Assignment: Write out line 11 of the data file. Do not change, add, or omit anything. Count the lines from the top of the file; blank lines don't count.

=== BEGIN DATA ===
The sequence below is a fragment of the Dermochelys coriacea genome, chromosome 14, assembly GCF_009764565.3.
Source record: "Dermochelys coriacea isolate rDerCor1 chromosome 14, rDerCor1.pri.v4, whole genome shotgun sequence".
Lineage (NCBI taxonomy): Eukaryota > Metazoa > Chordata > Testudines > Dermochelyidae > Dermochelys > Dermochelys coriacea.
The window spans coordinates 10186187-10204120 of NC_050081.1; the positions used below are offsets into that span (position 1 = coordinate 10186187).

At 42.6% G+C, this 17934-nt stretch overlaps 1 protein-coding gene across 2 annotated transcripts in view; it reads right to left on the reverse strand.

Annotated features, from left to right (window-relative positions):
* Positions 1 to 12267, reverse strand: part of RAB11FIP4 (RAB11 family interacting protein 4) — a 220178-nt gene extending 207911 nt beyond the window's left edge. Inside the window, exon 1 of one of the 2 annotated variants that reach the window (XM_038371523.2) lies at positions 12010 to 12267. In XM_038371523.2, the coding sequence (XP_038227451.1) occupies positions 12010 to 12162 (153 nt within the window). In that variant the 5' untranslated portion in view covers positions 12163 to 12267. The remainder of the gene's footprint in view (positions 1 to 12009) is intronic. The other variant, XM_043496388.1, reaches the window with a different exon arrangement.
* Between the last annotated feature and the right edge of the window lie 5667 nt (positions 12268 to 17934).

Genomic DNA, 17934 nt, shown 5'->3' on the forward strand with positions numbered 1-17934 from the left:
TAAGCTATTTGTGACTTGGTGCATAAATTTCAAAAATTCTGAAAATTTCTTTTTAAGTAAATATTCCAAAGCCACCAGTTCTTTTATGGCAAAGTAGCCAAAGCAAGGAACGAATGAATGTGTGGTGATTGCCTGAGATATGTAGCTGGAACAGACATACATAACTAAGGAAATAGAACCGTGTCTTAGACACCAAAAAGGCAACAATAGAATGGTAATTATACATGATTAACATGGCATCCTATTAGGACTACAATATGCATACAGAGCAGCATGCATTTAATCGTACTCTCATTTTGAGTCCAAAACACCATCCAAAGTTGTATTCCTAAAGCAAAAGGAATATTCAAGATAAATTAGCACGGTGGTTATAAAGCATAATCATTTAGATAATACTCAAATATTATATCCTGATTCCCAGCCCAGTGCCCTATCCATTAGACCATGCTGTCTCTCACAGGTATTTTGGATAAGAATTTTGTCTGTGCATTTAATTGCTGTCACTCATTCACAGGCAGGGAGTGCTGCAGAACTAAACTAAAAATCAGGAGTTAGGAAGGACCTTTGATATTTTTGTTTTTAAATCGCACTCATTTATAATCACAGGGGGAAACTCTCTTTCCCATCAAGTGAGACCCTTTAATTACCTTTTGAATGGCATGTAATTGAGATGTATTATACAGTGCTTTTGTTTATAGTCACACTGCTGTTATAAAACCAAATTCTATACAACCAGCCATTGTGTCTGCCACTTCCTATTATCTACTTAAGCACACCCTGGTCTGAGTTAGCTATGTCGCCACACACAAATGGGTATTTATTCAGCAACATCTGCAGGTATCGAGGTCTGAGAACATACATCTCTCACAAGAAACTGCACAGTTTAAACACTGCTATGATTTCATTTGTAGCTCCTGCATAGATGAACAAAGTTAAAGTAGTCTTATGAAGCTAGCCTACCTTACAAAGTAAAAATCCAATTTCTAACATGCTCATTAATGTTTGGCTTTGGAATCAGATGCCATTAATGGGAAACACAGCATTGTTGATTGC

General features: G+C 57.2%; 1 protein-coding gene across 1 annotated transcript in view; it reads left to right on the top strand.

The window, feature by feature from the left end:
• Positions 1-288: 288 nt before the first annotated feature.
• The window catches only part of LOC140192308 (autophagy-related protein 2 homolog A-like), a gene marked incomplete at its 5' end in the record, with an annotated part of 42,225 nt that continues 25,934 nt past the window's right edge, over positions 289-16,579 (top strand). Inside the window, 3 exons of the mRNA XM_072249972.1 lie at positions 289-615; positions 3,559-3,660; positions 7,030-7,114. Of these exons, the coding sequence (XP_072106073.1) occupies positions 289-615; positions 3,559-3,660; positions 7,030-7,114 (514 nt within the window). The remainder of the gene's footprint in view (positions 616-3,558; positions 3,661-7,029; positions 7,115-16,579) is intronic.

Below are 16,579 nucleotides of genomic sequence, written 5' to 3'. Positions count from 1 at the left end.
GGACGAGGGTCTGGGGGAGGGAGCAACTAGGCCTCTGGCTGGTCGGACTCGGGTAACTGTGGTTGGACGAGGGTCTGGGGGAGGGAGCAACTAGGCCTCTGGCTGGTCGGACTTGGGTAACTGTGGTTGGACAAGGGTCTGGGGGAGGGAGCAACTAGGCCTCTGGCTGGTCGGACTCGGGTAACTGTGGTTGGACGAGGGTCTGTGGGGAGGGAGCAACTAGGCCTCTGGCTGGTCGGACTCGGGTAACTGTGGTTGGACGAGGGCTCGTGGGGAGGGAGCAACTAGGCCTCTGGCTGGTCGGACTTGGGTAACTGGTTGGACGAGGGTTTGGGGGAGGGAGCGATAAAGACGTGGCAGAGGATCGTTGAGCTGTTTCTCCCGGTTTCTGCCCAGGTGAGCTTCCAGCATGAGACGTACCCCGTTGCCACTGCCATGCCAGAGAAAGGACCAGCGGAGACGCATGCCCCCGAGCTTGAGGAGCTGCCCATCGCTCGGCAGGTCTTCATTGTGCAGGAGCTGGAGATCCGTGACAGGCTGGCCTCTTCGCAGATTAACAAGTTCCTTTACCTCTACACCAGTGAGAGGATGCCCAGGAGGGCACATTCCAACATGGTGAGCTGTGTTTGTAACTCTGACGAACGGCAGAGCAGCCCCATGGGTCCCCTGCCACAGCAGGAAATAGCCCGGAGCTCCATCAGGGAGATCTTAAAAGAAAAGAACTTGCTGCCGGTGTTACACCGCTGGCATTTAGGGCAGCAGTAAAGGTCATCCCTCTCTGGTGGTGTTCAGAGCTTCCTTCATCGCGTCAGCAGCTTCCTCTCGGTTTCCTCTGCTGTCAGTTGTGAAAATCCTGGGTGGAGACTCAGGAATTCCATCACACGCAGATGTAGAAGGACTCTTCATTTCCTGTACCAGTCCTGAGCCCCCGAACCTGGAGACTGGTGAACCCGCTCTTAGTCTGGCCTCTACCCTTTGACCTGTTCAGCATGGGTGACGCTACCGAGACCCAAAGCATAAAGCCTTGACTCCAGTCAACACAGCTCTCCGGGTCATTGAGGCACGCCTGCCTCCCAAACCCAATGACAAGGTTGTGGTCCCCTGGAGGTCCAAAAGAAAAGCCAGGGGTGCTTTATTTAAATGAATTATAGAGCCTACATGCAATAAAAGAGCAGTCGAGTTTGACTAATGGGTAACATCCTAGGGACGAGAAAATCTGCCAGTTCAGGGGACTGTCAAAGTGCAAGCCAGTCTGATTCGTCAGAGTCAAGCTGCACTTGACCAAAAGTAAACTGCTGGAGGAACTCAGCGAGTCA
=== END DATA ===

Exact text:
General features: G+C 57.2%; 1 protein-coding gene across 1 annotated transcript in view; it reads left to right on the top strand.